Hearing loss and perceptions of noise in the workplace among rural Australians

Warwick Williams, Suzanne Purdy, Narelle Murray, Eric LePage, Kathy Challinor

Research output: Contribution to journalArticlepeer-review

11 Citations (Scopus)


Objective: To compare measured hearing levels of individuals regularly exposed to noise in their workplace to self-reported and family- reported hearing loss. To compare the attitudes and preventative actions adopted by individuals who are more aware of the potential for hearing loss to less aware individuals. Design: The project examined the perceptions of rural workers concerning noise, noise exposure and hearing. The subjects completed a 'Noise at Work' questionnaire and some demographic data at the time of audiometric testing. Setting: The subjects were recruited when attending their rural health clinic for audiometric testing. Participants: Participants comprised 113 men and 23 women (20–65 years, mean = 39.6 , SD = 11.4) working across a range of activities at different levels in their workplaces. The range in current employment was from 0.5 to 45 years (mean = 13.8, SD = 10.7). Results: Hearing tests were compared with perceptions of noise annoyance, hearing damage risk and preventative action. Self- and family-reported hearing loss and conversational difficulties in noise correlated well with measured audiograms. Perceptions of workplace noise tended to be more positive if people felt they had hearing problems. There was no difference in preventative action between those who did and did not feel they had hearing problems. Both groups rated barriers to action and lack of self-efficacy in a similar negative way. Conclusions: There is a need for specific training to ensure that rural workers have skills to take more positive action in reducing noise exposure at work.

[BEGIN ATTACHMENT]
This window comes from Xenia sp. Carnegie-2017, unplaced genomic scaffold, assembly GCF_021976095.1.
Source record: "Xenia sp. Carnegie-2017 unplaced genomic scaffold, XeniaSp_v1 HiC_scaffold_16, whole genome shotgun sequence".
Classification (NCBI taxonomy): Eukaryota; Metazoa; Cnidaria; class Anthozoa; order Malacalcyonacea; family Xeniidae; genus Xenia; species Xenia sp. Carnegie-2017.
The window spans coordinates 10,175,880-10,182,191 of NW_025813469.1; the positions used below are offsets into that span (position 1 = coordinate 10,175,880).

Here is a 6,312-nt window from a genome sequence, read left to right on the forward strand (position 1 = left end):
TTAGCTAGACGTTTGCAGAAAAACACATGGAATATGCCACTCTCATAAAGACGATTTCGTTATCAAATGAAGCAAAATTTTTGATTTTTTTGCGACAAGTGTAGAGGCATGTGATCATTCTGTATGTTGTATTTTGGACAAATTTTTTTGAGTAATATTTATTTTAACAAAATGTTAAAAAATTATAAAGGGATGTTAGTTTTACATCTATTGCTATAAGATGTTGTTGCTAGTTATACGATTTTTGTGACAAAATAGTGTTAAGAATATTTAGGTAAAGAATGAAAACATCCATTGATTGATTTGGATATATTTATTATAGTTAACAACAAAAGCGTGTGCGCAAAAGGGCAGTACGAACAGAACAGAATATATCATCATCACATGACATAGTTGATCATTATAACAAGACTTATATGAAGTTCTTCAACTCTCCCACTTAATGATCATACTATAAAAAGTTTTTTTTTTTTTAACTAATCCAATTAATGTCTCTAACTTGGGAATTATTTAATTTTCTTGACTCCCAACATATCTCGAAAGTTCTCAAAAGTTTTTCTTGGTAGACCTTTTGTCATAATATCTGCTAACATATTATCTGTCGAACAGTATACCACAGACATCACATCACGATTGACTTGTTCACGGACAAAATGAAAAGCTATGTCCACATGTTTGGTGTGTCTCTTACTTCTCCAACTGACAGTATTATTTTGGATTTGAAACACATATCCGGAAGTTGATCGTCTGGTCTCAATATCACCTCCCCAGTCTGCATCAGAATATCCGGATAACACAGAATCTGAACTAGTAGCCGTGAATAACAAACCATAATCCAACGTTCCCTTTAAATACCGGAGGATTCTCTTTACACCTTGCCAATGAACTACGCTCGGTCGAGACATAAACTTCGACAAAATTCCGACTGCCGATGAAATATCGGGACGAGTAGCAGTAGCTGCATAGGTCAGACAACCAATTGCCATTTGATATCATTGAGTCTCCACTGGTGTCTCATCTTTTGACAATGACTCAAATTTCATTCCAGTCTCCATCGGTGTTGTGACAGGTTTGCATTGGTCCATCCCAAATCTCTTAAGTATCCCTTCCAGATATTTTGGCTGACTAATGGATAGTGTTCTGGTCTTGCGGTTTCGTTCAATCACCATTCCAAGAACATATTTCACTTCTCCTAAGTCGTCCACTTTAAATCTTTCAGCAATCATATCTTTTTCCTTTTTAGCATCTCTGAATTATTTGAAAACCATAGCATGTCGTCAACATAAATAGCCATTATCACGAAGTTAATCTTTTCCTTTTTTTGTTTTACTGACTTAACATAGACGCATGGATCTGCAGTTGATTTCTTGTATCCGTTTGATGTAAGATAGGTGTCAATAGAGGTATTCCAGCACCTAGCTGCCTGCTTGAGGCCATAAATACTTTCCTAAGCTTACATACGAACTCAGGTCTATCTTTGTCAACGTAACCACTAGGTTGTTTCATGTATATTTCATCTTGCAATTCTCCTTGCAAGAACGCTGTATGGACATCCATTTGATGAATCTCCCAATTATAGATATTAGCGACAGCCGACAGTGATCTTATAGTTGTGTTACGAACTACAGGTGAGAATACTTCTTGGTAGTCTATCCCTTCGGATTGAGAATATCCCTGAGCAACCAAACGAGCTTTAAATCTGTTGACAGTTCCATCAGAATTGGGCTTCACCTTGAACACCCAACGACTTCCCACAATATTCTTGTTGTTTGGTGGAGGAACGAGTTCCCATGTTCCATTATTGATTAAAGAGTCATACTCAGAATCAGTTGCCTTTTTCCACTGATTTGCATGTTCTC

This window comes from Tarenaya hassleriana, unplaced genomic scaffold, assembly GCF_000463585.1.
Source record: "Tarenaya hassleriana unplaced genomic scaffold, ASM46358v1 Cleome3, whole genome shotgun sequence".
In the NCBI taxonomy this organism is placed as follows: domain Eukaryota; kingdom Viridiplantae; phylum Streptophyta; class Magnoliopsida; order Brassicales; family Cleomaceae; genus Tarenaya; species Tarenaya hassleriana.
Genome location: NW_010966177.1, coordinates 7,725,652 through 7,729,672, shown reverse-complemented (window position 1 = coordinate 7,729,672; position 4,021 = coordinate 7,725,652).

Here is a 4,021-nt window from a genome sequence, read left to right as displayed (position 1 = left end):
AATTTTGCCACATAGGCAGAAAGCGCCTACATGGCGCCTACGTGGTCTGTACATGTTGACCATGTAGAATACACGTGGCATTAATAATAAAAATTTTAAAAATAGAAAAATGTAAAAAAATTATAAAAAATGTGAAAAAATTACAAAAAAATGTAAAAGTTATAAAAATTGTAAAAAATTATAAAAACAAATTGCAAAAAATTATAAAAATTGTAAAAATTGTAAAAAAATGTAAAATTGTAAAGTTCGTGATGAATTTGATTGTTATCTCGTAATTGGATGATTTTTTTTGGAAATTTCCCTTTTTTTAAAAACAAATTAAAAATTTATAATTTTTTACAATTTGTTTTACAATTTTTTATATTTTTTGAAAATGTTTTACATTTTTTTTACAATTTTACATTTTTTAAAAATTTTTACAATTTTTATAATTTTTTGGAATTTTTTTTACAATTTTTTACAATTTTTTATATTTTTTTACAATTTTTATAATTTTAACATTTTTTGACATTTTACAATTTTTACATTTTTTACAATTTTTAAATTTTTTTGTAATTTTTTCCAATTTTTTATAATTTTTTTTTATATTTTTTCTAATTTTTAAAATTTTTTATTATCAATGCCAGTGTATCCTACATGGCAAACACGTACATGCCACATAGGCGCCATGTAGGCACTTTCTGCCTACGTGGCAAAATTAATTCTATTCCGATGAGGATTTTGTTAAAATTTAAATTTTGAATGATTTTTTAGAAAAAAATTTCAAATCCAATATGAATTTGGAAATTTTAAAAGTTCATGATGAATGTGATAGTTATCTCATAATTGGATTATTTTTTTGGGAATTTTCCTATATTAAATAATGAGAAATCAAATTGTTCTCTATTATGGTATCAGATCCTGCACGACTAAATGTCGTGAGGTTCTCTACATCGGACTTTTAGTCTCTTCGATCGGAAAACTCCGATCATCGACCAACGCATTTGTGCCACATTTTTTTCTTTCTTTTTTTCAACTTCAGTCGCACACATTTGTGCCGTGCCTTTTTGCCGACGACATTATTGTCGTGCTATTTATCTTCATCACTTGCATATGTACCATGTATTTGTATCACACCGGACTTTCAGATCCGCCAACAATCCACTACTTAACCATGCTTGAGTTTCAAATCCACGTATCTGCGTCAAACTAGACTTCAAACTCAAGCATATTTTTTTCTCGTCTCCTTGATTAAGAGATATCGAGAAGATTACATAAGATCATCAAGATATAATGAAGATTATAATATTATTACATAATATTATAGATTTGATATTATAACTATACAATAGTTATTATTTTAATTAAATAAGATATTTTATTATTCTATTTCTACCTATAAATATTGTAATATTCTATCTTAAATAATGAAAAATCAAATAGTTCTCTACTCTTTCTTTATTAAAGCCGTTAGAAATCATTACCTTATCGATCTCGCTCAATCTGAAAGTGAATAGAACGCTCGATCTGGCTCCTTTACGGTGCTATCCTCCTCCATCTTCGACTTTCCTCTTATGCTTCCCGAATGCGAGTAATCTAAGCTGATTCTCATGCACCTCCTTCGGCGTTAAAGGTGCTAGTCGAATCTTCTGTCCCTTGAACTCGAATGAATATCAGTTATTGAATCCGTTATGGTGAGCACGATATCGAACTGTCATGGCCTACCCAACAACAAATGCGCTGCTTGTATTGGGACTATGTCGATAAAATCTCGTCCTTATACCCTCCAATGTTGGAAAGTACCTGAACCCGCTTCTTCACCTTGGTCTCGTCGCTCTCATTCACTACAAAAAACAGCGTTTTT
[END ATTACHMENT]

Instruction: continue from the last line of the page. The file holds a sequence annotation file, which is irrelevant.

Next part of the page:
Original languageEnglish
Pages (from-to)115-119
Number of pages5
JournalAustralian Journal of Rural Health
Issue number3
Publication statusPublished - 2004
Externally publishedYes


  • barriers
  • hearing loss
  • hearing protectors
  • noise exposure
  • perceptions
  • rural
  • self-efficacy


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